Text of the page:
Pursuant to Article 100 of the Italian Constitution, the Corte dei conti carries out ex ante auditing over the legitimacy of Government measures and ex post auditing regarding the management of the Budget of the State. The Corte dei conti audits the financial management of entities, including undertakings, receiving regular budgetary support from the State.
It reports directly to Parliament on the results of audits performed. It is autonomous and independent from all the other powers of the Italian State. Its members are judges and are autonomous and independent from the Government.
The “ex ante” compliance audit
The “ex ante” compliance audit is performed on the most important measures and administrative directives issued by the Government, such as programming documents, provisions adopted on the basis of the Council of Ministries’ decisions; administrative regulations; instruments implementing European Union legislation; measures allocating and distributing funds; the most important supply contracts and awards of tenders; measures taken in relation to State property; orders issued by the Minister of the Economics and Finance relating to the State budget (variations, short term debts, etc.).
The main characteristics of the ex-ante control performed by the Corte are:
(i) It is an audit of legitimacy, i.e. it controls the statutory compliance (including the Budget Act) of instruments and measures. Ex ante audits are carried out to guarantee compliance with Parliament’s budget decisions and to prevent any irregular use of public money. No assessments are made as to the merits of the measures;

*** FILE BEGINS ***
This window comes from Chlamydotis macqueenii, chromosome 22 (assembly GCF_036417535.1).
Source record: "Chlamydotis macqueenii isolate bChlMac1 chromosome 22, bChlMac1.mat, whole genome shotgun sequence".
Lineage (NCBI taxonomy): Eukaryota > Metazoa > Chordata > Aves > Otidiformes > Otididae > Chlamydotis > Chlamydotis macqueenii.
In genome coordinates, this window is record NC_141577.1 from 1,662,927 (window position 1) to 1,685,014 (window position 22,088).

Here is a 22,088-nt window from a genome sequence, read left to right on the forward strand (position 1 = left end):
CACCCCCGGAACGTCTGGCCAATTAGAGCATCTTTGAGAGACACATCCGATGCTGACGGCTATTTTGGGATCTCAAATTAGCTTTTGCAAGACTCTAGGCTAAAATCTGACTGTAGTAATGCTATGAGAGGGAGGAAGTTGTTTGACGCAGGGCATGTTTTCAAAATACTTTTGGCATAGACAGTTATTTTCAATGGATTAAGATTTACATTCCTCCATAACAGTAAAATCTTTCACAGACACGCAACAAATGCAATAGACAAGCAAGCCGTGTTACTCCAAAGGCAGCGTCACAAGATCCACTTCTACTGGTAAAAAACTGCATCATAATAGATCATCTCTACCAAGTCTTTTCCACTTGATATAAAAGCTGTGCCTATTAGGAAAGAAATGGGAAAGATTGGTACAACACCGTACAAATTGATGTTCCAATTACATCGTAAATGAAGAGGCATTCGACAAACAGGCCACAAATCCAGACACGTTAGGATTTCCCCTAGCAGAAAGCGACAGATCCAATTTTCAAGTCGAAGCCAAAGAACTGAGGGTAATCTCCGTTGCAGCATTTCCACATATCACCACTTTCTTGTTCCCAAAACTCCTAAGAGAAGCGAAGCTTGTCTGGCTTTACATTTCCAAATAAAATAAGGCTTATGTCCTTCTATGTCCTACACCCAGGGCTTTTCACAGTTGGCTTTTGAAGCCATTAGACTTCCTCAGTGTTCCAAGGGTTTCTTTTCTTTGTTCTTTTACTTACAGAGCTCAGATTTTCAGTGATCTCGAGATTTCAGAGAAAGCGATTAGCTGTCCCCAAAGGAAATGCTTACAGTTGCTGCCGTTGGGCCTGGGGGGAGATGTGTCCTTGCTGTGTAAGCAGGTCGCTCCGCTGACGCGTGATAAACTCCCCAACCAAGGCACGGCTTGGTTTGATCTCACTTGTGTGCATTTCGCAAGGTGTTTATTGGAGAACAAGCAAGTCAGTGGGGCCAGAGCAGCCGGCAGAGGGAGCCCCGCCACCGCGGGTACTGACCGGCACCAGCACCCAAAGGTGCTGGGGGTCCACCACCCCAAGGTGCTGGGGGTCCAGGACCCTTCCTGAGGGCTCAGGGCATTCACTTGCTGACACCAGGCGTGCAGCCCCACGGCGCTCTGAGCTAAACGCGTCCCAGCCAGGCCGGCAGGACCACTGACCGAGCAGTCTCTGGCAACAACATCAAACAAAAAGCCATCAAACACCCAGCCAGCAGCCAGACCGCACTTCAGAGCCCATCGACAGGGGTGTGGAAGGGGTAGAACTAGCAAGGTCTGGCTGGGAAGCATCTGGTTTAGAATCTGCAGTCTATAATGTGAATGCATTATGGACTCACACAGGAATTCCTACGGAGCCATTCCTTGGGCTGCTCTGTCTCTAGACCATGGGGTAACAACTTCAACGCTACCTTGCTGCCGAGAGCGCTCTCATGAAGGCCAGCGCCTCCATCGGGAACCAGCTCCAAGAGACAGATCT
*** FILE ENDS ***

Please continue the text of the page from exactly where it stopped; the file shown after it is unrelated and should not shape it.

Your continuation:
(ii) Its formal functioning is strictly regulated: when the Corte has ruled the measure lawful it applies a 'visa' to clear the measure. If the Corte rules that the measure is unlawful, it withholds clearance and it provides a reasoned decision;
(iii) Accordingly, the audited measures become effective and entry into force only after the Corte dei conti’ ‘visa’ clearance has been issued;
(iv) This audit has a strict timing: sixty calendar days within which the Corte’s audit procedure has to be concluded (not considering the time – no more than thirty days – for the Government’s answer).
(v) Government initiative: if the Corte dei conti has declared a measure to be unlawful and has refused to give it clearance, the government may issue a resolution requesting the Corte to 'clear' the unlawful measure;
(vi) Guarantees: this request, which obliges the Corte to issue ‘qualified clearance’ to a measure which it deems to be ‘unlawful’, is perfectly consistent with the theory (and in Italy with the practice) of an audit which, while retaining the features of independence and safeguarding the public interest, may under no circumstances hamper the implementation of the ‘political program’ for which the government has obtained a vote of confidence in Parliament. This has a ‘political’ consequence, indicated below;
(vii) The Corte must notify Parliament within 15 days of the measures which have been ‘cleared’ upon the request of the government. It is therefore Parliament's task to take the ‘political’ decision whether or not to ratify the government measure that the Corte dei conti has ruled to be unlawful.
The list of the measures under the compliance audit are laid down by Article 3 of Law N.20/1994.
The ex post performance audit
The performance audits involve the entire activity of public administrations and bodies with the aim of assessing the respondence and compliance of results with the objectives laid down by law. It is carried out on: